NIKOLAI V. GOGOL

THE INSPECTOR GENERAL. A Comedy. Translated by Thomas Seltzer. 1916.
12mo, boards; 119 pages; [out of print].

TARAS BULBA: A Tale of the Cossacks. Translated by Isabel F. Hapgood.
1915. 12mo, cloth; 284 pages; $2.00.


THE PRECIPICE. A Novel. Translated from the Russian by M. Bryant. 1916.
12mo, cloth; 320 pages; [out of print].

                             CARL H. GRABO

THE WORLD PEACE AND AFTER. 1918. 12mo, boards; 154 pages; $1.25.

                             ROBERT GRAVES

FAIRIES AND FUSILIERS. Poems. 1918. 16mo, boards; 97 pages; $1.25.

COUNTRY SENTIMENT. Poems. 1920. 16mo, boards; 104 pages; $1.25.

                          J. B. HARRIS-BURLAND

THE WHITE ROOK. 1918. 12mo, boards; 239 pages; $1.75.

THE SHADOW OF MALREWARD. 1919. 12mo, boards; 336 pages; $1.90.

                            ALEXANDER HARVEY

SHELLEY’S ELOPEMENT. 1918. 8vo, cloth; 296 pages; [out of print].

                             OWEN HATTERAS

PISTOLS FOR TWO. 1917. Contents: George Jean Nathan / H. L. Mencken.
12mo, paper; 48 pages; [out of print].

                 HAROLD M. HAYS, Major, M. C., U. S. A.

CHEERIO. 1919. 12mo, cloth; 297 pages, frontispiece; $1.50.

                              OTTO HELLER

PROPHETS OF DISSENT. 1918. 12mo, cloth; 228 pages; $1.50.

                            DANIEL HENDERSON

GREAT HEART. Introduction by Major-General Leonard Wood. 1919. 8vo,
cloth; 256 pages, illustrated; $2.50.

                             A. P. HERBERT

THE SECRET BATTLE. A Novel. 1920. 12mo, cloth; 266 pages; $2.00.

THE BOMBER GYPSY and Other Poems. 1920. 16mo, cloth; 111 pages; $1.50.

                          JOSEPH HERGESHEIMER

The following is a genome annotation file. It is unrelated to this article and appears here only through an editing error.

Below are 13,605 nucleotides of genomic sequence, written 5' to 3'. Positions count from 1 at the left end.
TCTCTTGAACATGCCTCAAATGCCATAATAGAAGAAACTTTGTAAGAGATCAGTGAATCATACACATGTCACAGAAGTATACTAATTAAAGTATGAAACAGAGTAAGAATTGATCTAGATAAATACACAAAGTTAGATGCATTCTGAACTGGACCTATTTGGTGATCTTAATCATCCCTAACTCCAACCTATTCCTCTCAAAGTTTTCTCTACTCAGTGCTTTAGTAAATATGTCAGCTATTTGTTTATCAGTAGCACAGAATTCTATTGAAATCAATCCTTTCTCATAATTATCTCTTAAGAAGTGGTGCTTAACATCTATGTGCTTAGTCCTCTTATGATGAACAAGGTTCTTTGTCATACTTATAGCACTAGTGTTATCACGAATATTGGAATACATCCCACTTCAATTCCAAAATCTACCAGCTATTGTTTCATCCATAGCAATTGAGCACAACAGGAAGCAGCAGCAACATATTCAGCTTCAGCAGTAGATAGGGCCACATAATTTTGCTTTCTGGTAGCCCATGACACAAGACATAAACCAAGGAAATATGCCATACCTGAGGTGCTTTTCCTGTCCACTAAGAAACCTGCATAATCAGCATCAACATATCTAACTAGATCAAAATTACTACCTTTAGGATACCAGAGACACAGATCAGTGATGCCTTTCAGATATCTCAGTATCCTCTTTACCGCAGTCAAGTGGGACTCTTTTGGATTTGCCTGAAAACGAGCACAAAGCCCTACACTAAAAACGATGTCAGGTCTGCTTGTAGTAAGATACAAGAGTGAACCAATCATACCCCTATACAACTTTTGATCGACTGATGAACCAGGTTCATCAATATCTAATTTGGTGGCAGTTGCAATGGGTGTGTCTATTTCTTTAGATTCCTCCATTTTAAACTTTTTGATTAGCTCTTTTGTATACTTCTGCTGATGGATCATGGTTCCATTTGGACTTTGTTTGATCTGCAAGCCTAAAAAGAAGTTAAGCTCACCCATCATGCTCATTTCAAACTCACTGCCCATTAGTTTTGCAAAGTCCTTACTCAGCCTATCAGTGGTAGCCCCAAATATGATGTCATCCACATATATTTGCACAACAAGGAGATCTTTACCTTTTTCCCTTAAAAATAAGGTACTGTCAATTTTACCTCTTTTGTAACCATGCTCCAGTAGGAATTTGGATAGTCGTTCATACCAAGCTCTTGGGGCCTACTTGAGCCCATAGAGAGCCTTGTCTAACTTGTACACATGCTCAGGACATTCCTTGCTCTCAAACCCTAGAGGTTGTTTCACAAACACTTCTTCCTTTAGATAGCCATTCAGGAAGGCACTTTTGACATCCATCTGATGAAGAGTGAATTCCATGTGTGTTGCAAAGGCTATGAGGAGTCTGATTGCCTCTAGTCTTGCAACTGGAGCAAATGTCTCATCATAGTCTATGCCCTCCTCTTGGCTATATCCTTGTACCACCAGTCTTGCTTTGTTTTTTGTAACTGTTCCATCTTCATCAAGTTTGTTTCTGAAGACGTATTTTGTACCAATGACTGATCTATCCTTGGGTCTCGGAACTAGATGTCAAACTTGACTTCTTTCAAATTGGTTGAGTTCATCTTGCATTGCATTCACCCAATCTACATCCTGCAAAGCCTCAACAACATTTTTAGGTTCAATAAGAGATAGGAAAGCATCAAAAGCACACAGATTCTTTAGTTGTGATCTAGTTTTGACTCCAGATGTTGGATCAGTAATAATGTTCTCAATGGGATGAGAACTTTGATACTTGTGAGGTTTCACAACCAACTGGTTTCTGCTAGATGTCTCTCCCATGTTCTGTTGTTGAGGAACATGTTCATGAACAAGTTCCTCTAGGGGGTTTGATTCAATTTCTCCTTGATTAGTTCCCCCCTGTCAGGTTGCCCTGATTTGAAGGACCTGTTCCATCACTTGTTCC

THE LAY ANTHONY. A Romance. 1919 [first published elsewhere 1914]. 12mo,
cloth; 316 pages; $2.00.

MOUNTAIN BLOOD. A Novel. 1919 [first published elsewhere 1915]; 12mo,
cloth; 368 pages; $2.25.

THE THREE BLACK PENNYS. A Novel. 1917. 12mo, cloth; 416 pages; $2.25.

GOLD AND IRON. 1918. Contents: Wild Oranges / Tubal Cain / The Dark
Fleece. 12mo, cloth; 332 pages; $2.00.

JAVA HEAD. A Novel. 1919. 12mo, cloth; 225 pages; $2.00.
[One hundred numbered copies on special paper, specially bound and
autographed by the author were also sold.]

THE HAPPY END. 1919. Contents: Lonely Valleys / The Egyptian Chariot /
The Flower of Spain / Tol’able David / Bread / Rosemary Roselle / The
Thrush in the Hedge. 12mo, cloth; 315 pages; $2.00.
[Fifty numbered copies on special paper, specially bound and autographed
by the author were also sold.]

LINDA CONDON. A Novel. 1919. 12mo, cloth; 304 pages; $2.00.
[Fifty numbered copies on special paper, specially bound and autographed
by the author were also sold.]

                           CHARLES F. HIGHAM

SCIENTIFIC DISTRIBUTION. Introduction by James Howard Kehler. 1918.
12mo, cloth; 195 pages; $2.00.

LOOKING FORWARD: Mass Education Through Publicity. 1920. 12mo, cloth;
205 pages; $2.00.

                             ARTHUR HOPKINS

HOW’S YOUR SECOND ACT. Introduction by George Jean Nathan, 1919. [First
published elsewhere 1918.] 12mo, boards; 65 pages; $1.00.

                               LOUIS HOW

NURSERY RHYMES OF NEW YORK CITY. 1919. 16mo, boards; 71 pages; $1.00.

                            KATHLEEN HOWARD

CONFESSIONS OF AN OPERA SINGER. 1918. 8vo, cloth; 273 pages,
illustrated; [out of print].

                               E. W. HOWE

VENTURES IN COMMON SENSE. 1919. Introduction by H. L. Mencken; [number 2
in the Free Lance Books]; 12mo, half cloth; 273 pages; $1.75.

                             STEPHEN HUDSON

RICHARD KURT. A Novel. 1920. 12mo, cloth; 341 pages; $2.25.

                              W. H. HUDSON

GREEN MANSIONS: A Romance of the Tropical Forest. With an Introduction
by John Galsworthy. 1916. 12mo, cloth; 368 pages; $2.50.

BIRDS AND MAN. 1916. 8vo, cloth; 309 pages, frontispiece; $3.50.

TALES OF THE PAMPAS. 1917. Contents: El Ombú / Story of a Piebald Horse
/ Pelino Viera’s Confession / Niño Diablo / Marta Riquelme / Tecla and
the Little Men / Appendix to El Ombú. 12mo, cloth; 261 pages; $1.50.

A LITTLE BOY LOST. 1918. Illustrated by A. D. M’Cormick. 8vo, cloth; 222
pages; $2.00.

                           ALBERT M. HYAMSON

PALESTINE: The Rebirth of an Ancient Nation. 1917. 8vo, cloth; 317
pages, illustrated; $2.50.

                         VICENTE BLASCO IBAÑEZ

THE CABIN. A Novel. Translated by Francis Haffkine Snow and Beatrice M.
Mekota. Introduction by John Garrett Underhill. 1917. 12mo, cloth; 310
pages; $2.00.

                              EDGAR JEPSON